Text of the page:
Richard Taylor’s exciting new limited edition captures the scene: Closing at high speed with all cannons blazing. Unteroffizier Willi Maximowitz is seen flying his distinctive “Black 8” with IV Sturm/JG3 as he dives in to attack a formation of USAAF B-24 Liberators from the 93rd Bomb Group. The American gunners have a frightening task on their hands to fend off the attack until help arrives.
A Luftwaffe Junkers Ju88 bomber on a strike over the Tunisian desert of North Africa.
Pearl Harbor wasn’t the only place attacked on December 7th. Across the International Date Line–making it officially December 8th–lay Clark Field, which was pounded by Japanese “Betty” Bombers, then strafed by Zeroes. Some American pilots managed to counterattack. Two such heroes, LT. General USAF (Ret.) Joseph Moore and Colonel USAF (Ret.) Sam Grashio, are pictured in “Too Little Too Late.”
Lt. Joe Moore in his Curtiss P-40B Tomahawk at 22,000 feet over Clark Field is defending against the Japanese attackers as war begins in the Philippines. Over the smoke below is Petty Officer First Class Saburo Sakai’s Zero pursuing Lt. Sam Grashio in his P-40E.
Christmas Day, 1941. American Volunteer Group Flight Leader Parker Dupouy finds his guns jammed during combat high over the Gulf of Martaban. Determined to bring down his adversary, he rams the Hayabusa Oscar of Lt. Hiroshi Okuyama of the JAAF 64th Sentai. Though he lost four feet of his wingtip and his entire aileron, Dupouy made it back to his base to fight another day. Lt. Okuyama’s aircraft, however, broke up in flight and carried him to his death. Dupouy went on to score 6.5 victories in the air before war’s end.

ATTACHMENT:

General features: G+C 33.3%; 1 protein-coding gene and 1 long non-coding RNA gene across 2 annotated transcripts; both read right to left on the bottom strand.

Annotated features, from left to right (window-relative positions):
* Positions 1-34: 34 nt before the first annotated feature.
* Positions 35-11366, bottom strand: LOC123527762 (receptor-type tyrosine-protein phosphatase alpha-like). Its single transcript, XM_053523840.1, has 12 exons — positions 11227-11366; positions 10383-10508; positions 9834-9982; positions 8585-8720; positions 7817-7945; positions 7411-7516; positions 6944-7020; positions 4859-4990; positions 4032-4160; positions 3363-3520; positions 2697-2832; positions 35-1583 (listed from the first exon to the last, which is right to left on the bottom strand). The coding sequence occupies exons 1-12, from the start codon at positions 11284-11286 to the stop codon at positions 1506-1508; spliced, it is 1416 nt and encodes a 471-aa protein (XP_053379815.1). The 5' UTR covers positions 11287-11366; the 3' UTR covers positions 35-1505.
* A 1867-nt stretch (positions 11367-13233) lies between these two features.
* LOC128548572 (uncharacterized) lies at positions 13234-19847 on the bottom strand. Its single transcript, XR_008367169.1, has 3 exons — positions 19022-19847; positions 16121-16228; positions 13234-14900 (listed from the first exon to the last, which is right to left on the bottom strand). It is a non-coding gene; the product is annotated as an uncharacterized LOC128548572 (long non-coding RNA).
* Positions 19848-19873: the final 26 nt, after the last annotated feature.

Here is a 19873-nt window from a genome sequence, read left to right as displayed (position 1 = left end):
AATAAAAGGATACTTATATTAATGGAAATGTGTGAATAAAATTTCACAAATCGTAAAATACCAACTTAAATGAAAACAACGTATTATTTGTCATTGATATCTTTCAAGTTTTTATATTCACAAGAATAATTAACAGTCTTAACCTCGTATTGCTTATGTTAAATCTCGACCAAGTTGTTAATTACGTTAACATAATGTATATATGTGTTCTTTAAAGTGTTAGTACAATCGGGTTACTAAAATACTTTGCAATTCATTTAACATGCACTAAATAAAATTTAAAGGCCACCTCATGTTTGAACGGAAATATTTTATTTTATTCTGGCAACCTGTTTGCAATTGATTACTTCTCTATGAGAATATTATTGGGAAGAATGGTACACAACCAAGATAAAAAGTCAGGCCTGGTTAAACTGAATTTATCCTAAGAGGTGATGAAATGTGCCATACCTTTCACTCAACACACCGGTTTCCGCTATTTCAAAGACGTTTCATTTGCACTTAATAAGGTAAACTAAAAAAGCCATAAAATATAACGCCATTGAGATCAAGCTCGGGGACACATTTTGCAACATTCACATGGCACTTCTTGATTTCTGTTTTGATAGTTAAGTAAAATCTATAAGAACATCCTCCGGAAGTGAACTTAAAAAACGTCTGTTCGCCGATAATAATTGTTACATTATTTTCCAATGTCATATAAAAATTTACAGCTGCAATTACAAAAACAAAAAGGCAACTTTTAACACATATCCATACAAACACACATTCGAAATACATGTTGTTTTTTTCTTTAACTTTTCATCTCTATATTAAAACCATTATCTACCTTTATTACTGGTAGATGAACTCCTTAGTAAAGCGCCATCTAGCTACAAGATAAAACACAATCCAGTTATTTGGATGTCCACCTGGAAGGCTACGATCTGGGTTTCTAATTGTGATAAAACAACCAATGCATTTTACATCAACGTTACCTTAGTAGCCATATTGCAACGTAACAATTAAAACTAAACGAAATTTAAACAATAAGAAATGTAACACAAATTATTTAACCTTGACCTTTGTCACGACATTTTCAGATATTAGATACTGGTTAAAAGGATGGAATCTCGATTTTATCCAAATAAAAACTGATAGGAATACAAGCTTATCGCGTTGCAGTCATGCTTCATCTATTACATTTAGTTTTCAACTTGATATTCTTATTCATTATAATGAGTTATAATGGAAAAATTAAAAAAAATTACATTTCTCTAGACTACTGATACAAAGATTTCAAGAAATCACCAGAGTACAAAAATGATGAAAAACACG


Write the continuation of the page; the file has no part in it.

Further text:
Burma 1944. Two Hurricane Mk IICs attack a bridge used by Japanese over the Ukhrul river. The lead ship is piloted by an Anglian-Argentinean pilot named “Dick” Lindsell DFC, Commander of Swarm 60. The airplane piloted by Lindsell was nicknamed “Suertudo” (Lucky), and was decorated with tapeworm painted on the side in the Patoruzú style. Its matriculation was MU-L.
Note: Patoruzú is a comic character created in 1928 by Dante Quinterno and is considered the most popular hero of Argentine comics. Patoruzú is a wealthy landowner with great state properties in Patagonia, and he is possessed of both superhuman physical strength and a charitable yet naive heart. The character was the first comic superhero in the world.
May 7, 1945. With Goring’s champagne and Bavarian beer, the veterans of Easy Company celebrate the end of World War II in Europe. Fate could write no better ending for the paratroopers who jumped into the darkness of Normandy, slugged through the mud of Holland, and froze in the woods of Bastogne. Now, in Berchtesgaden’s storybook Alps, P-51s of the “Checkertail Clan” cap the party as the Band of Brothers enjoy the spoils of war, the beauty of peace, and a toast to the heroes who fell along the way.